Oil tea is the traditional drink of the Dong ethnic minority. In Chinese it is referred to as yaucha or youcha (油茶), which literally means “oil tea”. It is consumed on a daily basis by Dong people, usually as part of their breakfast, but also plays a focal role in festivals and ceremonies, particularly the guest welcoming ceremony. It is perhaps better described as a “tea soup”, since it is thicker than normal tea and contains solid ingredients, such as peanuts. Oil tea comes in many different varieties, including lima-bean tea, red pea tea and white pea tea, although the basic components of the tea remain relatively unchanged.
Firstly, tea seeds are pressed to make what is called tea oil. Although these tea seeds are harvested from tea trees, they do not come from the same species of tea tree as the tea leaves used in the oil tea. Sticky or glutinous rice is cooked so that it is lovely and soft, and then dried out in the sun. After it has dried completely, it is fried in the tea oil until the rice grains puff up like popcorn. Additional ingredients, such as peanuts and soybeans, are then stir-fried. Finally, black or green tea leaves are quickly fried in the hot tea oil until they are crisp. The puffed rice, tea leaves and additional ingredients are added to individual bowls. Before the hot water is poured into the bowl, the host will normally add some extra ingredients to enhance the flavour of the tea, such as pork offal, chopped pork liver, green onions, chopped garlic leaves and salt.
The ritual surrounding the oil tea is particularly fascinating. Each guest will be presented with a bowl full of the aforementioned ingredients and one chopstick. It is said that Dong women can eat any snack using just one chopstick without piercing the food itself. In this instance, the chopstick is there primarily to indicate when you are done drinking the tea and not as a tool for drinking it. Hot water is then poured into the bowls and the tea is left to steep. Only women will serve the tea and the first bowl is always served to the oldest member of the family or the guest, following thereafter from oldest to youngest. However, out of politeness you should not start drinking the tea until everyone has been served and the hostess indicates you may begin drinking by saying “please”. As a sign of respect, every guest should drink at least three bowls of tea. The first three to four bowls of tea are usually salty, followed by a sweet tea. Once you have drank your fill, you must place the chopstick across your bowl to indicate that you are finished, otherwise the hostess will continue filling your bowl until you are ready to burst!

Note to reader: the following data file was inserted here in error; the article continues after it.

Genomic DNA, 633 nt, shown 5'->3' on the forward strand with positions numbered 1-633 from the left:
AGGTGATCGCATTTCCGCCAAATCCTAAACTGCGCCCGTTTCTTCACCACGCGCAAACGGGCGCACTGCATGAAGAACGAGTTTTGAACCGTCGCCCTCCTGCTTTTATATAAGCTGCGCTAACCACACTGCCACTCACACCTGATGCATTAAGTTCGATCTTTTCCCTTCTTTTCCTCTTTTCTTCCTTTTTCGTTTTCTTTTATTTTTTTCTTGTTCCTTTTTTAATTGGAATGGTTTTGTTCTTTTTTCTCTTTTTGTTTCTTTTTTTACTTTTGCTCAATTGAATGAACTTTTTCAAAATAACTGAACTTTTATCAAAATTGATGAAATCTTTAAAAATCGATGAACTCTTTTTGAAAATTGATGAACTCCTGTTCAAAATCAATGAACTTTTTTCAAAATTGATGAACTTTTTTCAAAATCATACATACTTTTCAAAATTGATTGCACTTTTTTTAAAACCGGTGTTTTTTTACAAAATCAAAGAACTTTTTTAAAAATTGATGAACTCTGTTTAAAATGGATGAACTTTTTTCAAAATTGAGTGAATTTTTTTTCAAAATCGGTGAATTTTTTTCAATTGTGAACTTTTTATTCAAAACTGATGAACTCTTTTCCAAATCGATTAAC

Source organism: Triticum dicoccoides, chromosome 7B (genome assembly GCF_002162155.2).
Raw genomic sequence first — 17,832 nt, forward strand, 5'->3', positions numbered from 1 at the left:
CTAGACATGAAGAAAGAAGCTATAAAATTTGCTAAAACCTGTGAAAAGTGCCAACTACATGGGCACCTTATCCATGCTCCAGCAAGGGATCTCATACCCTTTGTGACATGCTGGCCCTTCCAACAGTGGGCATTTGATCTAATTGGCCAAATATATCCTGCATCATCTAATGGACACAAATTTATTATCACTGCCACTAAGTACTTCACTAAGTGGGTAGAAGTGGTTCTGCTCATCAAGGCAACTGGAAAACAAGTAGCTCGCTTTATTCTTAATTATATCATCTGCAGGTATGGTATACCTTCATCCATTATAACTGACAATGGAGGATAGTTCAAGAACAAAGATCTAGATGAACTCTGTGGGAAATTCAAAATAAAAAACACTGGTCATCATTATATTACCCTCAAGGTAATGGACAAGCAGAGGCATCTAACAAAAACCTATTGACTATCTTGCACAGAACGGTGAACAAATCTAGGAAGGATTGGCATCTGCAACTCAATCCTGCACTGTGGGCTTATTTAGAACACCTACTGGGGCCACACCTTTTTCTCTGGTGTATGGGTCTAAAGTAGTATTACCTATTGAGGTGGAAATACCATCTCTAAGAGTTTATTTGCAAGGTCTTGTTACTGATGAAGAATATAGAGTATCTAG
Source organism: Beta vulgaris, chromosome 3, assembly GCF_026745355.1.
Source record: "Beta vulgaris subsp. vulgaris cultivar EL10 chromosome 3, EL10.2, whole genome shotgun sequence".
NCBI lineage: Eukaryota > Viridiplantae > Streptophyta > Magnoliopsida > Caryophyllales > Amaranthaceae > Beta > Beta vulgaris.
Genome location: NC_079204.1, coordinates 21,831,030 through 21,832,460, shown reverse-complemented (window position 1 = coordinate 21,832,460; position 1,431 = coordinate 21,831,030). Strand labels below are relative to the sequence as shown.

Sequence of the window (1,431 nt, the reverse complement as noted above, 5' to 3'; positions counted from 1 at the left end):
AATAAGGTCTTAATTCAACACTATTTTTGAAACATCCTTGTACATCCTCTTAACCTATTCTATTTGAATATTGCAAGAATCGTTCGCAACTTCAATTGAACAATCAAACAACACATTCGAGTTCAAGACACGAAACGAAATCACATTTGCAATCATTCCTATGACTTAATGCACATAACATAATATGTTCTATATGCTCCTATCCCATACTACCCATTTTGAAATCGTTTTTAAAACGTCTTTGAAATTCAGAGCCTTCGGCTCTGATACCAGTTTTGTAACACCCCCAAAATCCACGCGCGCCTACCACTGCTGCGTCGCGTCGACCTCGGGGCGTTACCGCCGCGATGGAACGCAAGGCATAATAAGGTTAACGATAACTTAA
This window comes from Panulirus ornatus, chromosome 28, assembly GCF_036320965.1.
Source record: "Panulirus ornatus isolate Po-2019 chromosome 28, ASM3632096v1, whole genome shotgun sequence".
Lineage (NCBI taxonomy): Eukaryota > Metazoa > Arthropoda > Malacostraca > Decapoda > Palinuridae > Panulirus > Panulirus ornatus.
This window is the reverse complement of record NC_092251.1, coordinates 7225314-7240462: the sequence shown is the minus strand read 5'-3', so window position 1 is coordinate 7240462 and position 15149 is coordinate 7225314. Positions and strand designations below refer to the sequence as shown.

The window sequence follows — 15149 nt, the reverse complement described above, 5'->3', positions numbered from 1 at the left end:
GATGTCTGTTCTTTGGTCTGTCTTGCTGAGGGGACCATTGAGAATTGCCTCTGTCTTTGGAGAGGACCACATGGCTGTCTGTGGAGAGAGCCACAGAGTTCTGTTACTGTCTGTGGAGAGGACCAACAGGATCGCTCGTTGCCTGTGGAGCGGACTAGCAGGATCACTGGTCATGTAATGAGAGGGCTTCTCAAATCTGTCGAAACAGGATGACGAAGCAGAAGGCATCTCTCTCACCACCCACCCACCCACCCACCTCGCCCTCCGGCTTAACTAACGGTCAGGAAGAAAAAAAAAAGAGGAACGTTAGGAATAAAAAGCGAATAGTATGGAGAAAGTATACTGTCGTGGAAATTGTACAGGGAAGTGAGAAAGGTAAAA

Oil tea is traditionally served with an array of snacks, including batter-fried fish, pickled vegetables, nuts, and fried corn. One could even say that the oil tea ceremony in Dong culture is like a Chinese version of afternoon tea in England! If you happen to be traveling through a Dong village, some friendly villager will undoubtedly invite you in for a bowl of oil tea. Although it is vastly different from the black tea that we are accustomed to, it is none-the-less healthy, tantalisingly aromatic and unexpectedly delicious. Once you catch the scent of the crispy tea leaves and the steaming bowls of rich, oily tea, we’re sure you’ll want to have a bowl!